Vancouver is rapidly climbing the ranks of the world’s financial centres – from 33rd on the Global Financial Centre Index in 2008 to 20th in 2016.
Key strengths in Vancouver include:
- Wealth management;
- Facilitating foreign direct investment;
- Trade finance and settlement;
- Retail and corporate banking;
- Investment banking;
- Mortgage brokers;
- Venture capital.
* The report, Stronger Together: The Strengths of Canada’s Four Global Financial Centres, was co-funded by AdvantageBC, Calgary Economic Development, Toronto Financial Services Alliance and Finance Montreal. The four organizations are working together to build Canada’s reputation as a leader in global financial services.
Vancouver’s Reputation as an International Financial Centre
British Columbia is one of two designated financial centres in Canada, and even through the recent global economic downturn; British Columbia maintained its triple-A credit rating.
This performance is due to many factors:
- the relatively strong Canadian economy,
- the global reputation of the province as a gateway for trade,
- increasingly competitive tax policies.
The Global Financial Centres Index (GFCI), produced by the Z/Yen Group of London, United Kingdom, aims to examine the major financial centres globally in terms of competitiveness. The GFCI is published every six months and Vancouver has been rapidly climbing the global ranking. Vancouver is deemed an “established transnational” centre with a particular strength in wealth management.
Four Canadian cities – Toronto (#13), Vancouver (#20), Montreal (#15) and Calgary (#34) are ranked among the top of the 2016 GFCI Index, demonstrating Canada’s distinction of having the world’s soundest banking system. Each of them brings to the table different relative strengths that, when combined, portrays Canada as a major financial services powerhouse that is well positioned to take on an even bigger role going forward. With Canada designated as the RMB settlement hub for North America, we have a unique opportunity to grow Vancouver’s financial sector.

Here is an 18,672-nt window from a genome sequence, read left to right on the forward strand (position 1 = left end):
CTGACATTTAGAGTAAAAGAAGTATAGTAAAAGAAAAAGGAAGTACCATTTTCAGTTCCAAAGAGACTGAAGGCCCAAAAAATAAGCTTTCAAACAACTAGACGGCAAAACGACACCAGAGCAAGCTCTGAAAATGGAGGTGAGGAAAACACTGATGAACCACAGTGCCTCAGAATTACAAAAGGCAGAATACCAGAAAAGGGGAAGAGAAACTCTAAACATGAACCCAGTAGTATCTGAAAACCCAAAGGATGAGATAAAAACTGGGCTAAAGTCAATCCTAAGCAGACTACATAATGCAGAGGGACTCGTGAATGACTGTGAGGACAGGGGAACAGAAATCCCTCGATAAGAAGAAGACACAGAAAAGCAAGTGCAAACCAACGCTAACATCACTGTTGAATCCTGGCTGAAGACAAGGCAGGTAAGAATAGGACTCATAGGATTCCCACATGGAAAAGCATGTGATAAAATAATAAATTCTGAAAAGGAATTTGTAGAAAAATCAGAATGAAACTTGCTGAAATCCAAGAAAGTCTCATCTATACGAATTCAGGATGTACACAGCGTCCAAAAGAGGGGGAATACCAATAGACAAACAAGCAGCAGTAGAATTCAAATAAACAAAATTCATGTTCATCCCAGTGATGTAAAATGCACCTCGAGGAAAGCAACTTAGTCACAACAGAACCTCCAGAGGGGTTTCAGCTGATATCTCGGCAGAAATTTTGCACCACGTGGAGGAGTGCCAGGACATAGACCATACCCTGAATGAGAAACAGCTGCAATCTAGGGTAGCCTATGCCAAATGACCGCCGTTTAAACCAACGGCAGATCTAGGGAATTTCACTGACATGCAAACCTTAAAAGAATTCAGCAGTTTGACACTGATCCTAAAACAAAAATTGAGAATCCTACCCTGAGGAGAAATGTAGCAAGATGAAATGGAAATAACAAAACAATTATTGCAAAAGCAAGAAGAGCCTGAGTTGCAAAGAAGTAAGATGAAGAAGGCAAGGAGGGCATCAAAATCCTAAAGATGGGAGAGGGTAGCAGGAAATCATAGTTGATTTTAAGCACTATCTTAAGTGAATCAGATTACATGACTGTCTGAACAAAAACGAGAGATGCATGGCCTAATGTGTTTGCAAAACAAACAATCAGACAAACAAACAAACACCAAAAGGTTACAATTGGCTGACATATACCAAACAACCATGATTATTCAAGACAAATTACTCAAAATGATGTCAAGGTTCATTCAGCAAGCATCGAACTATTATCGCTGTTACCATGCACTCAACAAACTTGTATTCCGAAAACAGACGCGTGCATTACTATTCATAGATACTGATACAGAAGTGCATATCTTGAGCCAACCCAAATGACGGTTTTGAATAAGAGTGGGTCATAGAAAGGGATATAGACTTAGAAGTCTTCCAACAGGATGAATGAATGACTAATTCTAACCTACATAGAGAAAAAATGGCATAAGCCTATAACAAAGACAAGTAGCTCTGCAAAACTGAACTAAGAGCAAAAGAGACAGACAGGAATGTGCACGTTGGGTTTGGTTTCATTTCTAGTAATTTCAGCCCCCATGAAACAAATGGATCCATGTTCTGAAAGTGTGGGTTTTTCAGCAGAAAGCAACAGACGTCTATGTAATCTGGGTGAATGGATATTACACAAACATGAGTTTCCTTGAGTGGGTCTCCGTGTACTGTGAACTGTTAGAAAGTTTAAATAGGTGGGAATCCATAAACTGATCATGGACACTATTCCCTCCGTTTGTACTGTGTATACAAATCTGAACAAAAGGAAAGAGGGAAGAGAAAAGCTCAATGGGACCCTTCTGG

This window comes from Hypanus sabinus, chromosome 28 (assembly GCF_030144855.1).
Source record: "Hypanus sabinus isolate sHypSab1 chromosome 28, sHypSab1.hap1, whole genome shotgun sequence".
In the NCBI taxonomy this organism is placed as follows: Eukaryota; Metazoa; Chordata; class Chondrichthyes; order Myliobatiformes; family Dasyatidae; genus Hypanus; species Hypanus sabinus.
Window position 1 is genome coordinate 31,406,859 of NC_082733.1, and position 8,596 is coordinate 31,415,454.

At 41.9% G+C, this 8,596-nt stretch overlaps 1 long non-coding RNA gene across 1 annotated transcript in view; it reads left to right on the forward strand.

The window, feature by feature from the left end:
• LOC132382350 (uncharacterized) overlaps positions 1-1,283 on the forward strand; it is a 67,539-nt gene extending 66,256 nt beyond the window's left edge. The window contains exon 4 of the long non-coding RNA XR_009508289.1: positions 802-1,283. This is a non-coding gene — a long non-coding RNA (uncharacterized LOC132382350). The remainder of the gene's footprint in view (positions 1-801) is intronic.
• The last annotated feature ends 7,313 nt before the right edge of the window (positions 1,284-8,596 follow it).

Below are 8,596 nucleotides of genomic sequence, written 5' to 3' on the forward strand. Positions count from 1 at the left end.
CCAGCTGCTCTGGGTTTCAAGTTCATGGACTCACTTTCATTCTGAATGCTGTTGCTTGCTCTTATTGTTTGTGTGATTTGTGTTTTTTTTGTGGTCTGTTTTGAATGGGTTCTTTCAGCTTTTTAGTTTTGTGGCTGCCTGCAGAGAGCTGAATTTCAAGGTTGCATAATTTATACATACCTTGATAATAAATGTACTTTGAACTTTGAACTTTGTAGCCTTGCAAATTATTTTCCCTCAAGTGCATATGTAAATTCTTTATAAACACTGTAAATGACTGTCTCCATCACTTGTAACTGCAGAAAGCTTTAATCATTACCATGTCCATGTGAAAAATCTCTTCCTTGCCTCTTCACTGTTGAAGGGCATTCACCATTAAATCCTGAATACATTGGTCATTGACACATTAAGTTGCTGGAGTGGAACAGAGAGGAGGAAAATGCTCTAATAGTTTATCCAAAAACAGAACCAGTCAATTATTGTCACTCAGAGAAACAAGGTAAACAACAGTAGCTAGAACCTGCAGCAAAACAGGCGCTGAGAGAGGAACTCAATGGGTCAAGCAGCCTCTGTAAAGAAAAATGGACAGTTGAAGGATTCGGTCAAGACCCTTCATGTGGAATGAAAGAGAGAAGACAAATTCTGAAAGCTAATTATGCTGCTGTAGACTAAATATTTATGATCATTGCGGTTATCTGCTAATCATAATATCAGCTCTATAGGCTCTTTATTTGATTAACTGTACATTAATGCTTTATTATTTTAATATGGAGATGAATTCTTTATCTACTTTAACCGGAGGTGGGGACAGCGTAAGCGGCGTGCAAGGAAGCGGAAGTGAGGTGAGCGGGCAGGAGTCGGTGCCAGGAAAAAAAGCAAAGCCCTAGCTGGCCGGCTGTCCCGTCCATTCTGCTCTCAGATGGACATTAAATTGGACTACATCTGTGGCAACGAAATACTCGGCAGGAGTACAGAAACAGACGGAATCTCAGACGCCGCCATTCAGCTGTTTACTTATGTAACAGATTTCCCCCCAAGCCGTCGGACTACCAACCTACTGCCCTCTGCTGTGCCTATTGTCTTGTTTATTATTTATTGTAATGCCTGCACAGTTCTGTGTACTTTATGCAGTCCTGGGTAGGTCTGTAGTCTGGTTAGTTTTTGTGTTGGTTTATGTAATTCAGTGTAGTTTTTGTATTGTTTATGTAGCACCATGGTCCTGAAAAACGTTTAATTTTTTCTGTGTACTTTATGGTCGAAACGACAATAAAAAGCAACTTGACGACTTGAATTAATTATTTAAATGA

Z/Yen’s Global Financial Centres Index (GFCI), is a bi-annual ranking of the competitiveness of financial centres based on over 29,000 financial centre assessments from an online questionnaire together with over 100 indices from organisations such as the World Bank, the Organisation for Economic Co-operation and Development (OECD) and the Economist Intelligence Unit.
Financial Services Companies
BC financial services companies are developing expertise in commodities and global transaction banking, leveraging Vancouver’s position as a global financial player.
- All five of Canada’s largest banks have significant operations in British Columbia. (“Big Five” is the name used for the five largest banks that dominate the industry in Canada). They are:
- Other banks with substantial operations in Canada include:
- Vancity, Canada’s largest credit union, is listed in The Banker’s Top 1000 World Banks. The five largest credit unions in British Columbia are:
- HSBC, Agricultural Bank of China, State Bank of India (Canada) and Mizuho Financial Group have their Canadian headquarters in British Columbia.
- The Bank of China recognized the value of doing business in BC as it announced the consolidation of its Canadian trade finance services at its International Business Centre in Vancouver; noting BC’s tax competitiveness as being key to this decision.